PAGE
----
WASHINGTON • Like no other part of the Republican establishment, the party's foreign policy luminaries joined in opposition to the idea of a Donald Trump presidency.
Loyal Republicans who served in the two Bush administrations appeared on television and wrote op-eds blasting Mr Trump. They aligned under a "Never Trump" banner and signed a letter saying they were "convinced that he would be a dangerous president and would put at risk our country's national security and well-being". For his part, Mr Trump has maligned them as bumbling and myopic, architects of "a long history of failed policies and continued losses at war".
The coming weeks will determine whether both sides decide they need each other.
On the establishment side, the opposition is now softening for some - driven either by a stated sense of patriotic duty to advise a new president with no foreign policy expertise, or a somewhat less noble motive to avoid years of being excluded from Washington power circles.
But whether he would have them is another matter.
And Mr Trump, a man known to nurse grudges long after doing so is beneficial, has boasted for months that he has a better understanding of how to best serve the nation's security interests than nearly anyone who has made policy in the area for the past decade. At the same time, his transition team faces the daunting task of filling hundreds of jobs in a constellation of national security agencies.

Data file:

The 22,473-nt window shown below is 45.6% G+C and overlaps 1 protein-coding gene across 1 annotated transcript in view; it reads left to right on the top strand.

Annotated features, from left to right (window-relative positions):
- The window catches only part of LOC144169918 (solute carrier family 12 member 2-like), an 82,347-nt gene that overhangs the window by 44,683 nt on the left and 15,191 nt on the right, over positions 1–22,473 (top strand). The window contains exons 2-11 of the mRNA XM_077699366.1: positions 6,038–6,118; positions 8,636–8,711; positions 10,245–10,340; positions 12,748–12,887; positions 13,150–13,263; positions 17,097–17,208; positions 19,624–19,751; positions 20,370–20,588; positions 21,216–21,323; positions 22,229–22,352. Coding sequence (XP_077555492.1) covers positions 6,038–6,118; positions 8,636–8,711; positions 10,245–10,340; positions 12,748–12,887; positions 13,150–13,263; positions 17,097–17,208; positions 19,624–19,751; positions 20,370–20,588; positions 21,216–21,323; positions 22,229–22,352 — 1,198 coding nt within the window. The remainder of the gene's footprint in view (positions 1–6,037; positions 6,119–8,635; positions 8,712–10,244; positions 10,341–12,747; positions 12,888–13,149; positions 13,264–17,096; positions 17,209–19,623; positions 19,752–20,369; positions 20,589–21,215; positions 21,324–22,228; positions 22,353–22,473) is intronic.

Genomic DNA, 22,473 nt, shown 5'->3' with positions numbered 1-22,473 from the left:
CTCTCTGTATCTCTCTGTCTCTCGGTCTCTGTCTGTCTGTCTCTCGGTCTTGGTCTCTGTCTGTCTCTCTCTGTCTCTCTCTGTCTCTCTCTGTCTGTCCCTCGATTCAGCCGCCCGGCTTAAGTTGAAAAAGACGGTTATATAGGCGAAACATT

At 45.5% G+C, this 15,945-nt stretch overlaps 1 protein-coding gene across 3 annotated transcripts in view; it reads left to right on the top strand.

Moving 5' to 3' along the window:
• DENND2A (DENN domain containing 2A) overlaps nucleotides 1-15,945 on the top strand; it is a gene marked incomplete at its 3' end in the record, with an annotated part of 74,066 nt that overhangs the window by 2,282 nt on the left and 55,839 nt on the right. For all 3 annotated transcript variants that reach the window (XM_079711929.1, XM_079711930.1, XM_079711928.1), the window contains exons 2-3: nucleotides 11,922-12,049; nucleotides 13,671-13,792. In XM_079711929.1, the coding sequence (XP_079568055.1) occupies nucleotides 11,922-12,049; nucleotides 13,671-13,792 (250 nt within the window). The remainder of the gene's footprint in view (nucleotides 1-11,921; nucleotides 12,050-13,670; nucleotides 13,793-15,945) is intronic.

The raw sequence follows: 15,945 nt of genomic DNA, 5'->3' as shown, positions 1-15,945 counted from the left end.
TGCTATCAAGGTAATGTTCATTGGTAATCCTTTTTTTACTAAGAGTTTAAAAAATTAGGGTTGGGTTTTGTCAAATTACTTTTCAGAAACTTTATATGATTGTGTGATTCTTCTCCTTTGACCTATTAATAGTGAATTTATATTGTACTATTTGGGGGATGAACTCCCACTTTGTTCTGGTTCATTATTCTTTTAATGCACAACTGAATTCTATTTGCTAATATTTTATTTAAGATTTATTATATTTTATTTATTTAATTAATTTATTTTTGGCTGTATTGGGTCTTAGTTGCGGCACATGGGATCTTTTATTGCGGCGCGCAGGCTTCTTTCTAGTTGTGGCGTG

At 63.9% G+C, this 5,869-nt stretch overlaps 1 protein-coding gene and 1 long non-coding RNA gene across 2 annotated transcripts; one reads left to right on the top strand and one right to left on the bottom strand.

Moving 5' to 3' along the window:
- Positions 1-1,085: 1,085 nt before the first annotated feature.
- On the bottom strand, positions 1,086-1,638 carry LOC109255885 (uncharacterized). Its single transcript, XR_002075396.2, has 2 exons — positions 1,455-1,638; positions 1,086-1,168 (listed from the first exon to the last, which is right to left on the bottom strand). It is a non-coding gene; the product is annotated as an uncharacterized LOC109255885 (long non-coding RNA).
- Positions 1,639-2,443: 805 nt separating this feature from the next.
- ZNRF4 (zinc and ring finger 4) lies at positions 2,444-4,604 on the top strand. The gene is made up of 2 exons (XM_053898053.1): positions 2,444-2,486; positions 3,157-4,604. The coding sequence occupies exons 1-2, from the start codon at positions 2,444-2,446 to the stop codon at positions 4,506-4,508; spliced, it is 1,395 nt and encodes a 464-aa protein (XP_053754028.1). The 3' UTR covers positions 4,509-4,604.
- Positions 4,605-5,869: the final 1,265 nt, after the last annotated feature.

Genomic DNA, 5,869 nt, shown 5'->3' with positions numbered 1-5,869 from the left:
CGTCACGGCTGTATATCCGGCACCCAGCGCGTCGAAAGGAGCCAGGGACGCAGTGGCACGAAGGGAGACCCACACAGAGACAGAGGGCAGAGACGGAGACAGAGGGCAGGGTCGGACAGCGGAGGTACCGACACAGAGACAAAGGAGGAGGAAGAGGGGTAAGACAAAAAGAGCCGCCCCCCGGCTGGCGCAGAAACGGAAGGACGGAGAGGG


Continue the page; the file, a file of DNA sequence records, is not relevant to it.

Personnel decisions by Mr Trump and his team will help determine both the course of the adminis- tration's foreign policy and whether the President-elect will hew to the themes of his campaign - a suspicion of alliances, scepticism of foreign intervention and admiration for authoritarian figures like President Vladimir Putin of Russia.
Some of these views have been embraced by some of Trump's current advisers, including retired lieutenant-general Michael Flynn, the former director of the Defence Intelligence Agency. Such positions are generally anathema in Republican foreign policy circles largely dominated by hawkish former George W. Bush administration officials.
There is some common ground, particularly on counterterrorism policy. For instance, Mr Trump has repeatedly praised the brutal interrogation methods the Bush administration used against Al-Qaeda suspects, including waterboarding. Since the election was resolved early on Wednesday, there have been at least informal contacts between the two factions.
Meanwhile, Mr Trump, who campaigned against the corrupt power of special interests, is filling his transition team with some of the very sort of people who he has complained have too much clout in Washington: corporate consultants and lobbyists.
Dr Jeffrey Eisenach, a consultant who has worked for years on behalf of Verizon and other telecommunications clients, is the head of the team that is helping to pick staff members at the Federal Communications Commission.
Lobbyist Michael Catanzaro, whose clients include Devon Energy and Encana Oil and Gas, holds the "energy independence" portfolio.
Mr Trump was swept to power in large part by white working-class voters who responded to his vow to restore the voices of forgotten people, ones drowned out by big business and Wall Street. But in his transition to power, some of the most prominent voices will be those of advisers who come from the same industries for which they are being asked to help set the regulatory groundwork.